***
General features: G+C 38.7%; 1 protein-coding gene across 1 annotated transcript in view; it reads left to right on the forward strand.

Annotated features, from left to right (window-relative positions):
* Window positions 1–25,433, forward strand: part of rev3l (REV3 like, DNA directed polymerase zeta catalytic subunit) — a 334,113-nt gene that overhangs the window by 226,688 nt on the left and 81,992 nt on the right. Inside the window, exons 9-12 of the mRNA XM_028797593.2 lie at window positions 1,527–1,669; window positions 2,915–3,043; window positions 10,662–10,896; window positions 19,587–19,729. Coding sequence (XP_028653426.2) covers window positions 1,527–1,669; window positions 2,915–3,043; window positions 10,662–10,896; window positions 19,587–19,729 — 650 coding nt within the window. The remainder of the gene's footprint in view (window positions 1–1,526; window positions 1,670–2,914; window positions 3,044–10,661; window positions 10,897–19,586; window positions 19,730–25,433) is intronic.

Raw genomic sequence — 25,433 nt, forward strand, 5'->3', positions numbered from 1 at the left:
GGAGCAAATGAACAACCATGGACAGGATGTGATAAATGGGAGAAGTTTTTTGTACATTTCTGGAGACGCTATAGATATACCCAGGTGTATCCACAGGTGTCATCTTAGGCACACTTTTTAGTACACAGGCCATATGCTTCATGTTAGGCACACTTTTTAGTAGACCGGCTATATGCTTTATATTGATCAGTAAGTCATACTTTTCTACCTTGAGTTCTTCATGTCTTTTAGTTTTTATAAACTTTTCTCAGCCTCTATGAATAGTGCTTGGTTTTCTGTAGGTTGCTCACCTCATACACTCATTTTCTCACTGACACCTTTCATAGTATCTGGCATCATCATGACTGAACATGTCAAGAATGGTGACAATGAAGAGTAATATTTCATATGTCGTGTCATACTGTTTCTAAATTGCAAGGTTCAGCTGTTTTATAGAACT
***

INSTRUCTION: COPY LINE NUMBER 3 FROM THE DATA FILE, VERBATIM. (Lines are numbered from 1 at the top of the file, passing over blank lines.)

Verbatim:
* Window positions 1–25,433, forward strand: part of rev3l (REV3 like, DNA directed polymerase zeta catalytic subunit) — a 334,113-nt gene that overhangs the window by 226,688 nt on the left and 81,992 nt on the right. Inside the window, exons 9-12 of the mRNA XM_028797593.2 lie at window positions 1,527–1,669; window positions 2,915–3,043; window positions 10,662–10,896; window positions 19,587–19,729. Coding sequence (XP_028653426.2) covers window positions 1,527–1,669; window positions 2,915–3,043; window positions 10,662–10,896; window positions 19,587–19,729 — 650 coding nt within the window. The remainder of the gene's footprint in view (window positions 1–1,526; window positions 1,670–2,914; window positions 3,044–10,661; window positions 10,897–19,586; window positions 19,730–25,433) is intronic.